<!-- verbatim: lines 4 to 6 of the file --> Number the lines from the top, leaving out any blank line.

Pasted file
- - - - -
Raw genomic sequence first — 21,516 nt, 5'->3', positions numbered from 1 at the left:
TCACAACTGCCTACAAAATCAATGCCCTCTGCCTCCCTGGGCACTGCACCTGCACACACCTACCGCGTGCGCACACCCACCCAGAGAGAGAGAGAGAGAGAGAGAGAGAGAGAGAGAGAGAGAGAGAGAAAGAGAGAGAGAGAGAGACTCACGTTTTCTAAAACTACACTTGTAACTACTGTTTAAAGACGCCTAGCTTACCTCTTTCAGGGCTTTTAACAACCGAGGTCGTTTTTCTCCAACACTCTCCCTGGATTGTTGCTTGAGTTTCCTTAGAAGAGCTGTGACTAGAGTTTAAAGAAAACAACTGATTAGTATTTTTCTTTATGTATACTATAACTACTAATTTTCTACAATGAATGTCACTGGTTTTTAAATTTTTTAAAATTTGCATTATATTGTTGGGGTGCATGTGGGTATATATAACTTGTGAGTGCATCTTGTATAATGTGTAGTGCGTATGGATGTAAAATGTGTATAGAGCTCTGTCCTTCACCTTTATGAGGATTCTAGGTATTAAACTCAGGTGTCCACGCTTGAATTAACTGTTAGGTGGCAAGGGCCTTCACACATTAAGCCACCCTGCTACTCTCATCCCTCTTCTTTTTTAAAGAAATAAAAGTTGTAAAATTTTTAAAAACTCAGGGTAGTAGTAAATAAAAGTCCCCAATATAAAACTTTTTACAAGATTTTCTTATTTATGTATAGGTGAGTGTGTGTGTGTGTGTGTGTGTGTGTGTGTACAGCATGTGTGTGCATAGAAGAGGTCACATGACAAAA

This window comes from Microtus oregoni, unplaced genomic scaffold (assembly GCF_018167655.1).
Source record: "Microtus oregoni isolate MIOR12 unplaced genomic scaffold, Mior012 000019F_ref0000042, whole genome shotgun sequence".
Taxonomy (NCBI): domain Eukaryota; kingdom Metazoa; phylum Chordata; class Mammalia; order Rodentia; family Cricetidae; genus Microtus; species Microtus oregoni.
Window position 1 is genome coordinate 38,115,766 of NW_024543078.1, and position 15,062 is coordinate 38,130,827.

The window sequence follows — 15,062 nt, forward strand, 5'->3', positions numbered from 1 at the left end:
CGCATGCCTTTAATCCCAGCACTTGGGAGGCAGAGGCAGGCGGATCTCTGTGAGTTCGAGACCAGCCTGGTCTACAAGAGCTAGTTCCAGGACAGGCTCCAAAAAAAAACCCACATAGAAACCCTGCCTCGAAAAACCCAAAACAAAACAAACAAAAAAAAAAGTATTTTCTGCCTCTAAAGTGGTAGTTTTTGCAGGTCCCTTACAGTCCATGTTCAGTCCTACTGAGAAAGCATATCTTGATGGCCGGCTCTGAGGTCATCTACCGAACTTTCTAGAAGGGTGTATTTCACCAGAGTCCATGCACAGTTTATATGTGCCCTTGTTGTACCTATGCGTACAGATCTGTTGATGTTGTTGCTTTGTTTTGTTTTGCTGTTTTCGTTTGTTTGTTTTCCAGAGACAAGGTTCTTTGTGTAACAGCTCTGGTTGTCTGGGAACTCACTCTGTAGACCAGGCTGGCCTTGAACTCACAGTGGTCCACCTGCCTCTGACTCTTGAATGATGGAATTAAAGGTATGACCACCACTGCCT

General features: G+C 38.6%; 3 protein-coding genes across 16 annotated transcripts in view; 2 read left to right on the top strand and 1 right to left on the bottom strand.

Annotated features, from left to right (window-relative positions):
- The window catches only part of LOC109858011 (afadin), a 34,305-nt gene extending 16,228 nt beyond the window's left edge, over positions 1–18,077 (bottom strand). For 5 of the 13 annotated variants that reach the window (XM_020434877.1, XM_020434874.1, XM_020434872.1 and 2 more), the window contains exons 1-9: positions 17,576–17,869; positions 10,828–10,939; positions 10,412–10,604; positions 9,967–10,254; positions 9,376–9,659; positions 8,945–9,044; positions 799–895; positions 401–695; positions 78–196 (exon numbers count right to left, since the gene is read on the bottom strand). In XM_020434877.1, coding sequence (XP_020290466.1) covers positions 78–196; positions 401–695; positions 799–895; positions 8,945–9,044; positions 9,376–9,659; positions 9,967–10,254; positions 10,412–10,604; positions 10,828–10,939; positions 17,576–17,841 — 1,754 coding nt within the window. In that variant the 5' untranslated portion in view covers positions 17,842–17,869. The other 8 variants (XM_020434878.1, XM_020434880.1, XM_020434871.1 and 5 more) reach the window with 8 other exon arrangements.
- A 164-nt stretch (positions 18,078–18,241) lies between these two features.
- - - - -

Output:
Source record: "Microtus oregoni isolate MIOR12 unplaced genomic scaffold, Mior012 000019F_ref0000042, whole genome shotgun sequence".
Taxonomy (NCBI): domain Eukaryota; kingdom Metazoa; phylum Chordata; class Mammalia; order Rodentia; family Cricetidae; genus Microtus; species Microtus oregoni.
Window position 1 is genome coordinate 38,115,766 of NW_024543078.1, and position 15,062 is coordinate 38,130,827.